Peace Through Nuclear Strength / Signing Comprehensive Test Ban Treaty still a bad idea (WASHINGTON TIMES COMMENTARY) By Vice Adm. Robert R. Monroe 03/24/12)
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On March 30, a National Academy of Sciences committee will release a
report with implications for the Obama administration’s hopes to gain
Senate ratification of the Comprehensive Test Ban Treaty (CTBT).
Ratification was roundly defeated by the Senate in 1999, and the
strong arguments that prevented ratification then still apply,
augmented by new ones. No report can change the fact that
ratification of the CTBT is not in the United States’ interests.
First, ratification of the CTBT would not help prevent proliferation.
U.S. testing has never contributed to a single case of proliferation,
nor will it in the future. Belligerent, irresponsible states acquire
nuclear weapons to serve their aggressive ends. This stimulates
neighboring states to acquire nuclear weapons in response. Today,
because of our failure to stop Iran and North Korea, proliferation
threatens to become a cascade. But U.S. testing has nothing to do
with it. Little proliferation occurred during the four decades of
U.S. testing. Much more has occurred during the past 20 years, during
which the U.S. has not tested.
In fact, ratification would stimulate proliferation. Adversaries and
rogue states would see our restraint as weakness and accelerate their
acquisition of nuclear weapons. The many allies who depend on
our “nuclear umbrella” would recognize our weakness and go nuclear
themselves. Other nations, seeing that America’s nuclear guardianship
had lapsed, would proliferate in self-defense. U.S. ratification
brings no benefits to the world.
Nor would ratification be a step toward “a world without nuclear
weapons.” This noble objective is unachievable. Nuclear weapons
technology is known throughout the world, and global growth of
nuclear power makes fissile material available. If large, responsible
states did not have effective nuclear weapons for deterrence, the
world would descend into nuclear horror and chaos - at the mercy of
every aggressor, rogue nation, failed or failing state, fanatic,
proxy, terrorist, criminal, extortionist or disaffected individual.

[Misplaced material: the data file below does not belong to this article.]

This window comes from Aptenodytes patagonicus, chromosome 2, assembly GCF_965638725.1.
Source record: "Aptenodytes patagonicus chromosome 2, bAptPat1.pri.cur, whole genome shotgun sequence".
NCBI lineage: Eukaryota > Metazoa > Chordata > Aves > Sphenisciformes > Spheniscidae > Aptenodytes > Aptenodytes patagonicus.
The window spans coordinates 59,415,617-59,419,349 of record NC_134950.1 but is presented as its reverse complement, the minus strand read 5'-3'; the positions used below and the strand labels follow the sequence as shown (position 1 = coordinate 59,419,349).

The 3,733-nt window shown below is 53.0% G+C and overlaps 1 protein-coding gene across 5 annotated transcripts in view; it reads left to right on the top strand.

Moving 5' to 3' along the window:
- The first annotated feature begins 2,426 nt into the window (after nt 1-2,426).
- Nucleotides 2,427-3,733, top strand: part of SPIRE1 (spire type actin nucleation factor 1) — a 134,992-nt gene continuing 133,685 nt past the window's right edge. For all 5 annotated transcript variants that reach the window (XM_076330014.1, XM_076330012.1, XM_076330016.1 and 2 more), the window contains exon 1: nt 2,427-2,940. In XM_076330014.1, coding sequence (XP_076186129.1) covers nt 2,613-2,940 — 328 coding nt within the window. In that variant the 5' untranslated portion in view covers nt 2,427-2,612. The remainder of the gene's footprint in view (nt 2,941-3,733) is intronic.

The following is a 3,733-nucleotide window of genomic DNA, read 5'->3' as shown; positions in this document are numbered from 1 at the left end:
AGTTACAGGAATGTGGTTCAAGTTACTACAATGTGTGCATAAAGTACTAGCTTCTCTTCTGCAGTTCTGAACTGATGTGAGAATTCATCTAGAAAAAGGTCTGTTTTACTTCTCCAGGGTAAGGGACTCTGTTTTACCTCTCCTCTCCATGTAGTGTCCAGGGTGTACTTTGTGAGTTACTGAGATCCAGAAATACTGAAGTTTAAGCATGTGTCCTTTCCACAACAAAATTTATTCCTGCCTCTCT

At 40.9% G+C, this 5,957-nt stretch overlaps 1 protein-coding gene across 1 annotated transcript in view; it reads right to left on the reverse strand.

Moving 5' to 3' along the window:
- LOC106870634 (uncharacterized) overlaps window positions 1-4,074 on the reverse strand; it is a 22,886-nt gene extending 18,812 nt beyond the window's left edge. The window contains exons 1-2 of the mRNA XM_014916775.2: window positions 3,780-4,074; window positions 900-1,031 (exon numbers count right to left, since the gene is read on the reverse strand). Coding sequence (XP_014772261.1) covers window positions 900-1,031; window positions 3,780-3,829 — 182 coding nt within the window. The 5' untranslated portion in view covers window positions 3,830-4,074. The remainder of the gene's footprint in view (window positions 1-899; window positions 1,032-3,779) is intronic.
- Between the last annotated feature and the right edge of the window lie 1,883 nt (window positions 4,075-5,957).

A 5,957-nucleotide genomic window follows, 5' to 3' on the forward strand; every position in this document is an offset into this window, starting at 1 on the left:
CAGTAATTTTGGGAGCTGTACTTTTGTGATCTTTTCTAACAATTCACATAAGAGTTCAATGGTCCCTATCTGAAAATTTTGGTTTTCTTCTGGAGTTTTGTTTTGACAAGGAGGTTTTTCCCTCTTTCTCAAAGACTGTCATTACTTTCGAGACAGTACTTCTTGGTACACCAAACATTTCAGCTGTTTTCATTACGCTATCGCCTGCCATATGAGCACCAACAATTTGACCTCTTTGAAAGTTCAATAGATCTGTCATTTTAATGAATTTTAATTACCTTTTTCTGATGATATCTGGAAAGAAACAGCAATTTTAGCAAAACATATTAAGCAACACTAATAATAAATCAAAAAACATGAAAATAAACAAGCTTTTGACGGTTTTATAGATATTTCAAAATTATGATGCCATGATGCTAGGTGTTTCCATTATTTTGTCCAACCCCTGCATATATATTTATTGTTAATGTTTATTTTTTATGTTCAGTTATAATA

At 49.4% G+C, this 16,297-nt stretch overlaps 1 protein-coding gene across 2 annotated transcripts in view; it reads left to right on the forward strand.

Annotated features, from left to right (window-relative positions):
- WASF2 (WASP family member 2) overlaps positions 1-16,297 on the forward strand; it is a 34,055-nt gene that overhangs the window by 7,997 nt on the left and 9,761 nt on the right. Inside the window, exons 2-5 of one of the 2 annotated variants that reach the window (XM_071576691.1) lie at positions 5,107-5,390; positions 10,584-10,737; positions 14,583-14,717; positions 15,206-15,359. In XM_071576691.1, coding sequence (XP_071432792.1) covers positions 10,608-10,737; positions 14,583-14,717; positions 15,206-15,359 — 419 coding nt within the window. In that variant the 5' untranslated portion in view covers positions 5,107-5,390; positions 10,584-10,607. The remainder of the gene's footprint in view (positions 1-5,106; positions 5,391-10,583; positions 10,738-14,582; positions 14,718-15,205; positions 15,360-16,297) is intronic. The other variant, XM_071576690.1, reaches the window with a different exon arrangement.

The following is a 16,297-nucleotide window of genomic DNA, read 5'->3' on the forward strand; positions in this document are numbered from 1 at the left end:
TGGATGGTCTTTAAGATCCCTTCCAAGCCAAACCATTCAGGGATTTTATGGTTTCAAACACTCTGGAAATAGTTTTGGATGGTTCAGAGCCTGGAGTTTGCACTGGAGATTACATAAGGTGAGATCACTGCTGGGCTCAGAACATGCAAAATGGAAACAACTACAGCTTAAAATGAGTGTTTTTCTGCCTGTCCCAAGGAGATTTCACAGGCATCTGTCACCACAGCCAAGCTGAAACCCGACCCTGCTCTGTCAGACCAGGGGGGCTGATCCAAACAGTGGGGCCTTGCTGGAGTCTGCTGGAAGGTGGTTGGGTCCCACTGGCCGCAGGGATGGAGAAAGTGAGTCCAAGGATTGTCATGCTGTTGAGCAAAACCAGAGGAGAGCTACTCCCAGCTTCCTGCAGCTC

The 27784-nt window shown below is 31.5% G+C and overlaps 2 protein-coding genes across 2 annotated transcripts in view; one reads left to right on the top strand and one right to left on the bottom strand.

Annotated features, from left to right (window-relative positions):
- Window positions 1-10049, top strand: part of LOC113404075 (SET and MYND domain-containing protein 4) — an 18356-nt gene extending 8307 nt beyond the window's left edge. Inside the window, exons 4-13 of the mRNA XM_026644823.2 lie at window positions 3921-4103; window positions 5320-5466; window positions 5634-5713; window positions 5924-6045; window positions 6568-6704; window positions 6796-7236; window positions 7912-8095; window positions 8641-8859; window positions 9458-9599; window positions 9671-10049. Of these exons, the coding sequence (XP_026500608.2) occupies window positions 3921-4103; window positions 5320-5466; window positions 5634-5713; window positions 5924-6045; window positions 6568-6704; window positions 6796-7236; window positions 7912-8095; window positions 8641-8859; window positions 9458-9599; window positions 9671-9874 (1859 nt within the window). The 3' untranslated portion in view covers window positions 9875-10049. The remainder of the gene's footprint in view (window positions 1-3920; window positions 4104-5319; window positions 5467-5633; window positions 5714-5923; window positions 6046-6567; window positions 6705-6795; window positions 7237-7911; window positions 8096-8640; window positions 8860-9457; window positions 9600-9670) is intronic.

Second, ratification would seriously undermine our national security.
Nuclear deterrence is the cornerstone that keeps us safe in a highly
dangerous world. However, our existing nuclear weapons - designed for
a totally different threat - are virtually irrelevant in deterring
today’s principal adversaries. More states have nuclear weapons than
ever before, and each of them - except the U.S. - is modernizing,
with Russia and China in the lead. Fourth-generation weapons are
being developed. Rogue states and terrorists urgently seek nuclear
weapons. U.S. nuclear testing is required to develop new-design
weapons to deter these new threats. New weapons (for example, those
with high security, low-yield, earth-penetrating capability; ability
to neutralize biological and chemical agents; and reduced residual
radiation) are needed urgently to regain a credible deterrent - one
that our adversaries know we have the capability and the will to use.
CTBT ratification would deny this.
Our existing nuclear weapons - overage and deteriorating - also will
soon require testing. They must carry us safely through the decades
it will take to produce our new stockpile. At any moment, we may
discover a critical fault disabling many hundreds of weapons. Most
critically, our experienced human resources are virtually gone.
Nuclear testing is essential in training replacement scientists,
designers and engineers.
Ratification also would seriously undermine American science.
Mankind’s advances have, for centuries, been the result of employing
the “scientific method.” Testing is its central element. Many new
technologies and approaches must be tested to see if they can solve
the fresh challenges we face. The CTBT would not allow this.
America’s future security depends upon our nuclear technology being
superior to that of anyone else in the world. Our scientists must not
be denied use of the scientific method.
Third, the treaty itself is fatally defective in critical areas. The
CTBT bans nuclear tests, but it does not define them. Each signatory
is free to create its own definition. Our U.S. definition is “zero-
yield,” denying all testing. Other nations are free to adopt
definitions allowing them to test new nuclear weapons. Ratification
would put the U.S. at an immense disadvantage in a field where we
must be No. 1.
The treaty is unverifiable. Low-yield tests, decoupled tests,
contained tests and tests hidden in seismic activity enable other
nations to gain a huge advantage over us in nuclear technology and
weapons. This cannot be permitted.
Ratification would be a hopeless “feel-good” gesture, carrying a huge
penalty. The CTBT can never enter into force. This requires North
Korea, Iran, Pakistan, India, Israel, Egypt, China and the U.S. to
ratify it. Each of these states has powerful reasons for not
ratifying, and very few would be swayed by U.S. action. Our
ratification, however, would carry an immense penalty for us. If we
ratified the CTBT, we would be bound by international law to observe
its provisions, decade after decade, even though it had not entered
into force. This does not apply today.
In summary, the national security costs of CTBT ratification are
immense, while the nonproliferation benefits are illusory.
Retired Vice Adm. Robert R. Monroe was director of the Defense
Nuclear Agency. (© 2012 The Washington Times, LLC. 03/23/12)
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